OK so it's time to enjoy a soupcon of Gallic nastiness. The collection I've been reading is the lovely new Tartarus Press edition but it's a virtual reprint of this paperback:
The Dark Side (Xanadu 1989)
Which was itself a collection of
Tales of Supernatural Terror (Pan Books 1972)
The Diary of a Madman (Pan Books 1976)
Any cover scans would be appreciated! Anyway on with the contents and then I can do a bit of waxing lyrical:
Contents: Foreword by Ramsey Campbell, Introduction by Arnold Kellett, The Horla The Devil Two Friends Fear The Hand Coco The Mannerism 'The Madwoman 'Mohammed-Fripouille The Blind Man At Sea Apparition Saint-Antoine The Wolf Terror The Diary of a Madman A Vendetta The Smile of Schopenhauer On the River He? Old Milon The Head of Hair The Inn Mother Savage Was he Mad? The Dead Girl Mademoiselle Cocotte A Night in Paris The Case of Louise Roque The Drowned Man Who Knows? Mademoiselle Perle Notes
Ok so from reading these stories it strikes me that Guy de Maupassant (who died in 1893) was one of those writers who was plagued by mental illness and managed in his lucid moments to write about it quite superbly. Unfortunately he eventually went to the edge far to many times and fell off, attempting suicide and living out his remaining days in an asylum.
So are these a collection of weird and impenetrable stories - the ravings of a madman? No - in fact they are frighteningly well rendered descriptions of gradually encroaching neuroses driving people into madness, and of a bleak and increasingly cynical attitude towards love and his fellow man.
There are also quite a few stories in here documenting the kind of casual cruelty that must have taken place during the Franco-Prussian war, as well as several contes crueles that merely depict the unpleasantness of country folk who torture everything from faithful old horses to blind relatives just for their amusement or out of petty jealousy.
The Dead Girl - Brilliant. Puts into a few pages a brutally cynical view of love and humankind by employing the 'Danse Macabre' scenario of skeletons taking over a graveyard at night and etching their true stories inot the headstones to replace the kinder words put there by their loved ones. Other stories are more well known but this may well be my favourite
Diary of a Madman - He wants to lie under the guillotine so when the blade comes down the victim's blood sprays all over his face, which I would say qualifies for mad. Gruesome and satirical (the madman is in fact a high court judge) - a classic.
He? - Properly terrifying to anyone with a neurotic disposition - a do it yourself guide to how easy it might be to go insane in your own flat.
The Head of Hair - Gentleman who knows all there is to know about love and remains blissfully unaffected by it buys a desk in which he finds a secret compartment that contains a woman's shorn-off hair. Cue increasing obsession to the point where he takes it to the theatre with him and thus ends up being taken to the funny farm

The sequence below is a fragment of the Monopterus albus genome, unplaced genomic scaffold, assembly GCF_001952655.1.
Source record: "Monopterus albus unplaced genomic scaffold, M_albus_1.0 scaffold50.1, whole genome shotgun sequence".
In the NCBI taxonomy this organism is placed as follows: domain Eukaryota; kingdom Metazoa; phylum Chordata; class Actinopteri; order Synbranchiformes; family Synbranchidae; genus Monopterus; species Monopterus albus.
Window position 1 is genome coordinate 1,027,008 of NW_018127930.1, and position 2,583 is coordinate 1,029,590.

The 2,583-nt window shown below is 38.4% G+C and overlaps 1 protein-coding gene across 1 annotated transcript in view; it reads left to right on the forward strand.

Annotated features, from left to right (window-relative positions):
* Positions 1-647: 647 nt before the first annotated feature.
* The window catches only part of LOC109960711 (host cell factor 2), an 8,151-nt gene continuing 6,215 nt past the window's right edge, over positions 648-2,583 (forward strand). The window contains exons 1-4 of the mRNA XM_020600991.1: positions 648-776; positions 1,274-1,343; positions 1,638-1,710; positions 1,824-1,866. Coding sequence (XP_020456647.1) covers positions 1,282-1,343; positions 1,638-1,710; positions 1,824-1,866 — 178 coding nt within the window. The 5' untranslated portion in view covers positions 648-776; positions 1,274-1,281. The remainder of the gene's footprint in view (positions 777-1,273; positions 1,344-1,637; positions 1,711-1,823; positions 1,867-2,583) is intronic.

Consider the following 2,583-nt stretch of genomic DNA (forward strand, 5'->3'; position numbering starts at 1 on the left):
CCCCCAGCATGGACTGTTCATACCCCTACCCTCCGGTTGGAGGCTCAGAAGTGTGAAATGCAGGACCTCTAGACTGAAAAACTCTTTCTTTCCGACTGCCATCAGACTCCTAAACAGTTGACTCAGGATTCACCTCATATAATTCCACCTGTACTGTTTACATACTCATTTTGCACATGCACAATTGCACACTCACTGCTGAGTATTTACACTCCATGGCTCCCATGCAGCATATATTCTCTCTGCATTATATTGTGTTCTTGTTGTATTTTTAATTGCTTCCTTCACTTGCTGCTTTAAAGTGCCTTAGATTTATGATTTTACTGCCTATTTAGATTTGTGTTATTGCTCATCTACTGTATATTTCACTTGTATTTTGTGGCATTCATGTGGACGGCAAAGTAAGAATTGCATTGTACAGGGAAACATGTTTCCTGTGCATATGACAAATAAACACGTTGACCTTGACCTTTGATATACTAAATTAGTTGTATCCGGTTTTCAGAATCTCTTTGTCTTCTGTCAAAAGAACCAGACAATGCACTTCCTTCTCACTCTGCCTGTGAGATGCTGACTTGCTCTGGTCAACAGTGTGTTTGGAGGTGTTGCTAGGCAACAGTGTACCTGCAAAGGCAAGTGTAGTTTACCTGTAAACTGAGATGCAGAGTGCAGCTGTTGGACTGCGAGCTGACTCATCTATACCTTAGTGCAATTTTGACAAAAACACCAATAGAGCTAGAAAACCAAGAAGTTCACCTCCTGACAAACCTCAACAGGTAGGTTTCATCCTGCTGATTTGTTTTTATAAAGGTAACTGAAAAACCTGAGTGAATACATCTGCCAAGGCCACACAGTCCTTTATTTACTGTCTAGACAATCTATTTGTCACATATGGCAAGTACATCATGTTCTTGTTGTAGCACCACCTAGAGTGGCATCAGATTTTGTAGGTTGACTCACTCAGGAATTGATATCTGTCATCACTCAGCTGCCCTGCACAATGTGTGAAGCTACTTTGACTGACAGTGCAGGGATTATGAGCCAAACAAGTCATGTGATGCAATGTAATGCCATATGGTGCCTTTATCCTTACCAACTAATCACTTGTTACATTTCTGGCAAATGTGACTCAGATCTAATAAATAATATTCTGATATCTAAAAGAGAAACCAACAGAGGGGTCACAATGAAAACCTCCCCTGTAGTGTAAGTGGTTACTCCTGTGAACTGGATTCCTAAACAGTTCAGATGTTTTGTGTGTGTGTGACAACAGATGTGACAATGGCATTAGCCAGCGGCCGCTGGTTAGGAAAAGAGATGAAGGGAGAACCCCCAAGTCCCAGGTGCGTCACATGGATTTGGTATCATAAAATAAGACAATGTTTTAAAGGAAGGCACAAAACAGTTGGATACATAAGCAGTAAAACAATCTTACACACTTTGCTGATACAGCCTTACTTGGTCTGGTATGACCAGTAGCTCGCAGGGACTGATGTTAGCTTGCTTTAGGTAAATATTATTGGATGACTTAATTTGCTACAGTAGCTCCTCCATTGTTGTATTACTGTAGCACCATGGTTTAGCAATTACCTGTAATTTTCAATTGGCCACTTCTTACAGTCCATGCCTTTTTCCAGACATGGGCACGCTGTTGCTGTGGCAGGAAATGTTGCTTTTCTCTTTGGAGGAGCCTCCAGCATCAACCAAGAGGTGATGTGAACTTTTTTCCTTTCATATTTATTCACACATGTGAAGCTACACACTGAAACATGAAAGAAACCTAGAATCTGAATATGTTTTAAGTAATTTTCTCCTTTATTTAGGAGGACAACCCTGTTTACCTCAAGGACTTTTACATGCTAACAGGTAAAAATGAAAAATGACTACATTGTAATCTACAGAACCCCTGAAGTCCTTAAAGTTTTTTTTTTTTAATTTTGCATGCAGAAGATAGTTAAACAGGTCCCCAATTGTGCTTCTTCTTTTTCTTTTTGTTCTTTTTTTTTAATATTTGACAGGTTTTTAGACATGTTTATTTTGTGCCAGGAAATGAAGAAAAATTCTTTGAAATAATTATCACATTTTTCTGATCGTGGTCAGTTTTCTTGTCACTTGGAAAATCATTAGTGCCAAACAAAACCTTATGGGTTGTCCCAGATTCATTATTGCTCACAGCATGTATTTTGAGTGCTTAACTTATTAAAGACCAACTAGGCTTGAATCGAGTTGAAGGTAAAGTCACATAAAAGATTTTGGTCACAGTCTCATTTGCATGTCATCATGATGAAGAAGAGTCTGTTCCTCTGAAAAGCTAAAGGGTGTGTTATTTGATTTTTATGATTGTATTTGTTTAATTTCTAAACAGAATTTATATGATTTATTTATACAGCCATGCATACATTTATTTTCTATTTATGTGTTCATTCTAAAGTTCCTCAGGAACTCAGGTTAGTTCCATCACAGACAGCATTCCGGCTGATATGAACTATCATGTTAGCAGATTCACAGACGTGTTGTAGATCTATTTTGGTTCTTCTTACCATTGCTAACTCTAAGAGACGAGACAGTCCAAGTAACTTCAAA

Eerie spooky uncanniness! i'd prepared this quite recently, so no trouble getting some scans ready, though maybe some repetition.
Guy De Maupassant - Tales Of Terror And The Supernatural (Cardinal, 1989, 1990)
Photograph: Ralph Gibson: Untitled (From The Somnambulist)
Ramsey Campbell - Foreword Arnold Kellett - Introduction
The Horla The Devil Two Friends Fear The Hand Coco The Mannerism The Madwoman Mohammed-Fripouille The Blind Man At Sea Apparition Saint-Antoine The Wolf Terror The Diary of a Madman A Vendetta The Smile of Schopenhauer On the River He? Old Milon The Head of Hair The Inn Mother Savage Was he Mad? The Dead Girl (aka Was It A Dream?) Mademoiselle Cocotte A Night in Paris The Case of Louise Roque The Drowned Man Who Knows?
The bulk of these had originally appeared over two Pan paperbacks, Tales Of Supernatural Terror (1972) and Diary Of A Madman (1976), which, being a mug, i got rid of during my one and only mass purge thinking thanks to this bumper edition plus, i wouldn't be needing 'em. We've already met a number of these tales of madness and horror in a multitude of anthologies, sometimes under different titles.
favourites? it's been too long since i read him but The Case of Louise Roque, concerning the hunt for the killer of a little girl, deserves some kind of award for grimness and The Dead Girl is a thing of morbid beauty. The Horla, told in journal form, is, imho, rightly regarded as a classic of vampire paranoia. Some other stuff to look out for:
The Mother Of Monsters: A peasant farm-worker falls pregnant and, ashamed, constructs a corset of wood and rope to conceal the evidence. The child is born hideously deformed, earning her mother the nickname ‘the She-devil’. However, her misfortune turns to advantage when the owner of a travelling show offers to buy the monstrosity. She then becomes a one woman atrocity factory, pumping out a mutant offspring to order (in as much as it’s physically possible, of course) and setting herself up for life.